Screen Time Doesn’t Impact the Quality of Kids’ Sleep, Study Says
Anxiety about screen time, and its effects on children’s health and emotional well-being, has come to define parenting in a digital age. Concerns range from the physical — that screens are creating more sedentary, inactive lifestyles — to the psychological — that kids in a constant cycle of digital communication feel more depressed and anxious than those engaging socially offline. One other big concern about screens is the effect of their addictiveness, and the blue light they emit, on children’s sleep patterns. However, new research from the Oxford Internet Institute at the University of Oxford, has shown that screen time has very little practical effect on children’s sleep.
The study, published in the Journal of Pediatrics, was conducted using data from the United States’ 2016 National Survey of Children’s Health. Parents from across the country completed self-report surveys on themselves, their children and household.
“The findings suggest that the relationship between sleep and screen use in children is extremely modest,” says Professor Andrew Przybylski, author of the study. “Every hour of screen time was related to 3 to 8 fewer minutes of sleep a night.”
In practical terms, while screen time does have an impact on children’s sleep patterns, it might be too small to make a significant difference to a child’s sleep. Other known factors, such as early starts to the school day, have a larger effect on childhood sleep.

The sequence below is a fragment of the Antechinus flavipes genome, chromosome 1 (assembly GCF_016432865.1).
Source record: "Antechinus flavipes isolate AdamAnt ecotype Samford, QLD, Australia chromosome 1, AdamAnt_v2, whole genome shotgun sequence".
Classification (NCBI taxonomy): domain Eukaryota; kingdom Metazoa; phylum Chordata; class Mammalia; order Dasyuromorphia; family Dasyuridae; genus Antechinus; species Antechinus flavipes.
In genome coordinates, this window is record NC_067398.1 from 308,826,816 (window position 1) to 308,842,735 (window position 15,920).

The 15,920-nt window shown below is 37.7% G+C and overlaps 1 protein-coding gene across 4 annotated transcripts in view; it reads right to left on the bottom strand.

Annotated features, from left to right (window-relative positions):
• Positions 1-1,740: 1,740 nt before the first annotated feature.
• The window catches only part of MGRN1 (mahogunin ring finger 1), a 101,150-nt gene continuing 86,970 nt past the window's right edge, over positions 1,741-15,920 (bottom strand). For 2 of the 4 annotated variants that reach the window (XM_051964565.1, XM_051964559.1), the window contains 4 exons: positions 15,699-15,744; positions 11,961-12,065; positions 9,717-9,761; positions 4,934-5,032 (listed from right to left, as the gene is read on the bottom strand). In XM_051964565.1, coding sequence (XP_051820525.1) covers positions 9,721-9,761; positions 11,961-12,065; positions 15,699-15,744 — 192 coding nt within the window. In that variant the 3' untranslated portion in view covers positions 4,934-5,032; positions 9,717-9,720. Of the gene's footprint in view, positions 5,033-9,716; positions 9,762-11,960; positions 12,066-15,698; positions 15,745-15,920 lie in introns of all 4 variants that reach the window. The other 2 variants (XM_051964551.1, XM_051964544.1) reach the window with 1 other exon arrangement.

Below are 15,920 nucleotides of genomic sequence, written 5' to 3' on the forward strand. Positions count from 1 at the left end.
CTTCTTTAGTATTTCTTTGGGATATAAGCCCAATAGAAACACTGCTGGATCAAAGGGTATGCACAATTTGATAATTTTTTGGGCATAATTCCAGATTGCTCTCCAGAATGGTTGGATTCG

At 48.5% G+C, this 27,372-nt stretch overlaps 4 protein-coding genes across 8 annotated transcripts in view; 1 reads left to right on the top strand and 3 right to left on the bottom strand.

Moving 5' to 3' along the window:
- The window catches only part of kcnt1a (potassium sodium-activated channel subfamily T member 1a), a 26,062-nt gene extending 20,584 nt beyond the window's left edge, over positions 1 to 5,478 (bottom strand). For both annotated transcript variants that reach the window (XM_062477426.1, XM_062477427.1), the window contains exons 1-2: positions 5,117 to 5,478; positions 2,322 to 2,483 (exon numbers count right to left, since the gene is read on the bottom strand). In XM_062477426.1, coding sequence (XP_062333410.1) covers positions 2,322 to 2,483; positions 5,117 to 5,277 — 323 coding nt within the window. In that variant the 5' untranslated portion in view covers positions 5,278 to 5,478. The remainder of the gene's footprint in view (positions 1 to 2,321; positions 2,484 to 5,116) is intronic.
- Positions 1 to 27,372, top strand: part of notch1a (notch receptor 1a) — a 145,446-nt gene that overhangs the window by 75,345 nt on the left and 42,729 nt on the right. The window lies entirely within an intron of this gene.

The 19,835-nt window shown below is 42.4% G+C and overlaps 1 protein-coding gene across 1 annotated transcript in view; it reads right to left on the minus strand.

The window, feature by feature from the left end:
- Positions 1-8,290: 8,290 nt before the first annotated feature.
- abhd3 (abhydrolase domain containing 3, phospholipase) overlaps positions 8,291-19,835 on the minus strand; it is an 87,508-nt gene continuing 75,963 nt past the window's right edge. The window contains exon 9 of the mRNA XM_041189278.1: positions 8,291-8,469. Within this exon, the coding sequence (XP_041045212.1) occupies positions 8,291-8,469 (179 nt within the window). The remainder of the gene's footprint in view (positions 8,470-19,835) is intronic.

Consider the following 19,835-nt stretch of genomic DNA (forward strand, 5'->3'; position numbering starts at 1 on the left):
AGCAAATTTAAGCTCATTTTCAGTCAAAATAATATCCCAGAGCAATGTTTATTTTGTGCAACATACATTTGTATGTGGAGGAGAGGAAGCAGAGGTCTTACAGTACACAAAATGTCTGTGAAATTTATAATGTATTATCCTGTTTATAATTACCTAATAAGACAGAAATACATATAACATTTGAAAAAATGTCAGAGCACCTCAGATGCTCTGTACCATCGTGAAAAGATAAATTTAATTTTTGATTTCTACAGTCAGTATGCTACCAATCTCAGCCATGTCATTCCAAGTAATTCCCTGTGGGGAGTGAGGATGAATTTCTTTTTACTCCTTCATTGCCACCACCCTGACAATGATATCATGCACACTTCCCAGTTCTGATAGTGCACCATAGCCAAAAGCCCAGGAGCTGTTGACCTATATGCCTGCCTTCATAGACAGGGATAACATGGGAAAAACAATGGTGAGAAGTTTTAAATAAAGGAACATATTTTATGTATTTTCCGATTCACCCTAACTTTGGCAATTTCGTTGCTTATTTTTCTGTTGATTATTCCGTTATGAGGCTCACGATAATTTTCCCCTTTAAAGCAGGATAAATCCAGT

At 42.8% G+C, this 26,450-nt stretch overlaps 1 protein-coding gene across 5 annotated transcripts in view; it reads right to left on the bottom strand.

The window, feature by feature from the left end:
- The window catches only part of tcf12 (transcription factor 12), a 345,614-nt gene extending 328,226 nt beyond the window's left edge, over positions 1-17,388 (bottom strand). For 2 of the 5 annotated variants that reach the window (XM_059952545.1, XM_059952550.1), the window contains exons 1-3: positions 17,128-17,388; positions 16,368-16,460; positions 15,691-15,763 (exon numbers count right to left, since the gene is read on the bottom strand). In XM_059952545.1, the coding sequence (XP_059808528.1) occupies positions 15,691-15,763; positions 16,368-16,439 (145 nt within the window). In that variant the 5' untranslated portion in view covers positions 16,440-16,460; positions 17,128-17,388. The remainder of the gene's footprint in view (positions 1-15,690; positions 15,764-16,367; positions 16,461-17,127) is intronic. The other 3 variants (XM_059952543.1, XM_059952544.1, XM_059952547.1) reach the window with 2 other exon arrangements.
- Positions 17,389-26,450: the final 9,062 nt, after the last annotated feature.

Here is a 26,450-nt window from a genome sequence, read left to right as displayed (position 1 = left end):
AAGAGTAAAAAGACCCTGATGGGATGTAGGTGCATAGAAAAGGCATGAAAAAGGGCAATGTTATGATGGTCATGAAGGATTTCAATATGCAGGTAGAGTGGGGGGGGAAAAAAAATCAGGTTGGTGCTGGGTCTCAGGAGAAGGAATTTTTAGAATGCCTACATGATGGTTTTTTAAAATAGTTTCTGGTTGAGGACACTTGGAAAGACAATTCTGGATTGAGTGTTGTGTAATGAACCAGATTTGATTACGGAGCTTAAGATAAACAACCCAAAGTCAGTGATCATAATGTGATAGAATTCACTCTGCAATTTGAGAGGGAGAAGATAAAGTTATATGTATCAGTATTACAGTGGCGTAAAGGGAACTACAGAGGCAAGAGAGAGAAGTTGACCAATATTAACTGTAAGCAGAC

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“This suggests we need to look at other variables when it comes to children and their sleep,” says Przybylski. Analysis in the study indicated that variables within the family and household were significantly associated with both screen use and sleep outcomes. “Focusing on bedtime routines and regular patterns of sleep, such as consistent wake-up times, are much more effective strategies for helping young people sleep than thinking screens themselves play a significant role.”
The aim of this study was to provide parents and practitioners with a realistic foundation for looking at screen versus the impact of other interventions on sleep. Being able to set aside screen time as a major culprit means that we can focus on exploring the other behaviors within households that may be leading children to experience less than ideal sleep patterns.
“The next step from here is research on the precise mechanisms that link digital screens to sleep. Though technologies and tools relating to so-called ‘blue light’ have been implicated in sleep problems, it is not clear whether play a significant causal role,” says Przybylski. The more we know about what roles screen play — or don’t play — in our well-being, the better we can frame children’s healthy engagement with the digital world.